Rothfus is running unopposed in Tuesday’s primaries. And so is Rep. Conor Lamb (D), who in March won the special election to replace Rep. Tim Murphy (R) in the old 18th district, an area that voted for Trump by 20 points in 2016. Thanks to recent court-ordered redistricting, Lamb will face off against Rothfus in Pennsylvania’s newly redrawn 17th district come November. And, political strategists say, Rothfus’ chances aren’t good.

The three-term congressman has served comfortably in the former safely Republican 12th district, which stretched across six counties to the north, northwest, east, and southeast of Pittsburgh. There, Trump beat Hillary Clinton by 21 points in 2016. The newly redrawn 17th district, which is made up of parts of Beaver and Allegheny counties, including the suburbs west and north of Pittsburgh, however, voted for Trump by only 2.5 points.

Rothfus must be feeling the heat, said Erin McClelland, who ran unsuccessfully against Rothfus in 2014 and 2016, and recently dropped her current bid for Congress to make way for Lamb. She said, following Lamb’s win in March, Rothfus has been reaching out to labor groups.

“There is no doubt that he is going after that strong labor base,” she said. “What he’s trying to do is avoid what happened in the Conor Lamb/Rick Saccone race, where the labor unions so detested Saccone.”

Lamb, a young former Marine and federal prosecutor, ran an impressive campaign in the former 18th district. He has also defied the national party — he doesn’t support House Minority Leader Nancy Pelosi as House Speaker and he doesn’t want a ban on assault weapons. Lamb is also personally anti-abortion, but he has promised voters that he would not cast a vote for a 20-week abortion ban.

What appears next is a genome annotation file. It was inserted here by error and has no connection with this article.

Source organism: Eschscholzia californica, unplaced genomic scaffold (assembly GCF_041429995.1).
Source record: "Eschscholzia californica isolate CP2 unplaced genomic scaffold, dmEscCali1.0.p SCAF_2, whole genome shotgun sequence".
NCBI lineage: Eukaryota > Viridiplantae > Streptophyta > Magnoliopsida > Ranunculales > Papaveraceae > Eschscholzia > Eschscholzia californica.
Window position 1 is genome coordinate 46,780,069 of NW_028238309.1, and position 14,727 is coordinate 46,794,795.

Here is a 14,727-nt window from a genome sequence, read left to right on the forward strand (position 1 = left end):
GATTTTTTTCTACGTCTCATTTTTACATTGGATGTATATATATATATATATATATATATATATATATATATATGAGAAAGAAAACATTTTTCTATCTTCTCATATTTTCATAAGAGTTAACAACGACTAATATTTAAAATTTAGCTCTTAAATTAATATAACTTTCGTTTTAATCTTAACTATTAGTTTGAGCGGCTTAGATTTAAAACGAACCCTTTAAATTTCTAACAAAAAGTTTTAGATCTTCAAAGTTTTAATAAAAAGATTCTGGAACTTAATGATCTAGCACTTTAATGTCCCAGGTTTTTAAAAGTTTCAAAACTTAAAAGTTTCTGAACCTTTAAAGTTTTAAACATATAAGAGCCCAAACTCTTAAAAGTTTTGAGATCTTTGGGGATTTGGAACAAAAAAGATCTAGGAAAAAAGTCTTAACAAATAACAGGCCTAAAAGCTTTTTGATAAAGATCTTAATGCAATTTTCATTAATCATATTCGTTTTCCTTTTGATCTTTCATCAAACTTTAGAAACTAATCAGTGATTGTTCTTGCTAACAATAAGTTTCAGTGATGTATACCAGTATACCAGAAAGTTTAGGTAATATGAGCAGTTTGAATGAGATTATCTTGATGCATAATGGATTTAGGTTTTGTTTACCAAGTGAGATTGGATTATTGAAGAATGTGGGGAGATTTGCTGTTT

The members of Progress PA are optimistic that Lamb will beat Rothfus. But the road in getting to this point was long. Vernallis said she’s been frustrated with what she perceives as unpreparedness and a lack of guidance from the Allegheny County Democratic Committee.

“I got every friend I could to knock doors,” she said, referring to her canvassing efforts prior to the 2016 presidential elections. “We were coming back with really negative stories … Then, the ‘pussy tape’ comes out and, I mean, there are shrieks of joy in the Democratic committee, but if you were on the ground, you knew that wasn’t making a difference.”